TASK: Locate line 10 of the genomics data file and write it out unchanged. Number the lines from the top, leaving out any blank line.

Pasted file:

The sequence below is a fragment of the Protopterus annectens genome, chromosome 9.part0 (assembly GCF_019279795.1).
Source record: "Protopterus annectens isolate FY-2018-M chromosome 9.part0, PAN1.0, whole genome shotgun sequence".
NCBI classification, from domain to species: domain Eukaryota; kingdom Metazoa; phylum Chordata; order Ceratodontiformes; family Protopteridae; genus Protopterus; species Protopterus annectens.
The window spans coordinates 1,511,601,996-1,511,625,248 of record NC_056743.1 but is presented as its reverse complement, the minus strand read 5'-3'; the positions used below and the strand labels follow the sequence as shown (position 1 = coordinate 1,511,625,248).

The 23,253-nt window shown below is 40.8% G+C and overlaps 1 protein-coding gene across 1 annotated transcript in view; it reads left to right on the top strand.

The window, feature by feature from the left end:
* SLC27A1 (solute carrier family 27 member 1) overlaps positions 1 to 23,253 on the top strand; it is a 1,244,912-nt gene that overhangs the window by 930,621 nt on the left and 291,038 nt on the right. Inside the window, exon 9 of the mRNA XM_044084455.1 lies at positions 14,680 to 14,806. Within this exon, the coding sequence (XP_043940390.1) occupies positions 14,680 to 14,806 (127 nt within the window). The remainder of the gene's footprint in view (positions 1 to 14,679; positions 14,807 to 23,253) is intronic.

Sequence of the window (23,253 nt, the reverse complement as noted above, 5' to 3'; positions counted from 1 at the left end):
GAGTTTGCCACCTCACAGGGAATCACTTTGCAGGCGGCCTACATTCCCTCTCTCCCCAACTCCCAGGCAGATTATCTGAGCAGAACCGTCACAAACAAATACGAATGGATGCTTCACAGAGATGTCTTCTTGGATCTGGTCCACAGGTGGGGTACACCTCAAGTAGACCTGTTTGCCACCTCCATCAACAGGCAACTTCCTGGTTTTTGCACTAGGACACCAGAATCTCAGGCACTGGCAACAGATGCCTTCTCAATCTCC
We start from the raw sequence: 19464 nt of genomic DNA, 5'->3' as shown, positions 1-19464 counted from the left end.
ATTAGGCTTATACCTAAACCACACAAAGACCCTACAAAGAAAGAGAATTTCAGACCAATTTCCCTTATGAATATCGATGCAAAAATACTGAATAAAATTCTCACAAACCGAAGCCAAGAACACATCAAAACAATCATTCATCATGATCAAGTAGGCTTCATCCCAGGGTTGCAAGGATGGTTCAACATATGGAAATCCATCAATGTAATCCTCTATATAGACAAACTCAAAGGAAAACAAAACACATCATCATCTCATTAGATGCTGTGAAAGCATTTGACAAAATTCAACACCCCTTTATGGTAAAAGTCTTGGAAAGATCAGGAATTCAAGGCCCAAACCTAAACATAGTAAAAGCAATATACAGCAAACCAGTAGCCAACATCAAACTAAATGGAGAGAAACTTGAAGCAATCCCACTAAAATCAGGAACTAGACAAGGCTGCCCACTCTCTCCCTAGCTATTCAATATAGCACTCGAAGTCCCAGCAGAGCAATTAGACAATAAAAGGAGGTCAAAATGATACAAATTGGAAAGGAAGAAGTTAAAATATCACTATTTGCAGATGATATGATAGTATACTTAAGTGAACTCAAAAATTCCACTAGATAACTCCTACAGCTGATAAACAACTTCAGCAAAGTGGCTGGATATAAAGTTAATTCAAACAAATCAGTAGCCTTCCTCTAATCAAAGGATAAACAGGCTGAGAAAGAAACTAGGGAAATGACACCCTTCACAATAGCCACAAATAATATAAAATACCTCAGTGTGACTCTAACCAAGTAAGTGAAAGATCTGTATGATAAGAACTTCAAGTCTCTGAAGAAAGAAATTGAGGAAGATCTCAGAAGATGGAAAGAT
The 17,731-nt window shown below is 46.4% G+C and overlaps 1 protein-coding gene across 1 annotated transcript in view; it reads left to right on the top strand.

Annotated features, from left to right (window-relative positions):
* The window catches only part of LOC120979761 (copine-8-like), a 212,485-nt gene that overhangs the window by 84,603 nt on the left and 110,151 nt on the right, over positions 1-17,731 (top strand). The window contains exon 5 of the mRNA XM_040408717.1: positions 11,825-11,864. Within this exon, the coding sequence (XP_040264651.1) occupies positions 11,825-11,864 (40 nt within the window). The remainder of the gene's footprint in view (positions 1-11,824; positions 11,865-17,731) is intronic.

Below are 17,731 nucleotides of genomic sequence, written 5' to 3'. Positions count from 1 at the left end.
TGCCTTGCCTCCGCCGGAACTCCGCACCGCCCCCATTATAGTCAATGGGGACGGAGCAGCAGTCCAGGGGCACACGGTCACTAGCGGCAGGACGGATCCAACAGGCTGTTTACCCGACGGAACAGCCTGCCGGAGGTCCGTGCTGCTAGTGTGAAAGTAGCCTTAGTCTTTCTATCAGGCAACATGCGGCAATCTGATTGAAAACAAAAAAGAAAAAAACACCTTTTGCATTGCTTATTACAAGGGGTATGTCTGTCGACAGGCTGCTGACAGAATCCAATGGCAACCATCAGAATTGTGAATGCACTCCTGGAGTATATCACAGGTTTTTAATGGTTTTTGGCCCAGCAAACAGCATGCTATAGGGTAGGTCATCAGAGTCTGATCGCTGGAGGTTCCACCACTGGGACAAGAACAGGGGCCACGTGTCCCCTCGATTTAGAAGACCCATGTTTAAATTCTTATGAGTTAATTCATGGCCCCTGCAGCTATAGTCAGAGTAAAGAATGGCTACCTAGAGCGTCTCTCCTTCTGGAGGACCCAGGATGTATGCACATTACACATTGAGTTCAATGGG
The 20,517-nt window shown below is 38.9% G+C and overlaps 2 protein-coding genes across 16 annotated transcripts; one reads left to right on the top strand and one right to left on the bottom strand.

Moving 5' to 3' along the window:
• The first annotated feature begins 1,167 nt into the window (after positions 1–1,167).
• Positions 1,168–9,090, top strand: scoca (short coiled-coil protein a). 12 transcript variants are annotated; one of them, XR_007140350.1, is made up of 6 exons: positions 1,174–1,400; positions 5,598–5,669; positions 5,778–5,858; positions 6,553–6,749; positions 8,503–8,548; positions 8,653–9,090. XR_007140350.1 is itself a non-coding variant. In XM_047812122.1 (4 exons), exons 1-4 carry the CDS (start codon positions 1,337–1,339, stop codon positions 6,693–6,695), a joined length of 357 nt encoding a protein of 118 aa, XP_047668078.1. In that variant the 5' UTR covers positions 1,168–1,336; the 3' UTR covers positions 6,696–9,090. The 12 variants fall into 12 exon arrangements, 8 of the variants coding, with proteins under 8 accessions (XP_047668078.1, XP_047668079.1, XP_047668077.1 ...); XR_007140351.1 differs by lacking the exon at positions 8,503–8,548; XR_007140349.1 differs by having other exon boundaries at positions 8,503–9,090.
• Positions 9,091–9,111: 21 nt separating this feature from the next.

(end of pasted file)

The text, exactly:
We start from the raw sequence: 19464 nt of genomic DNA, 5'->3' as shown, positions 1-19464 counted from the left end.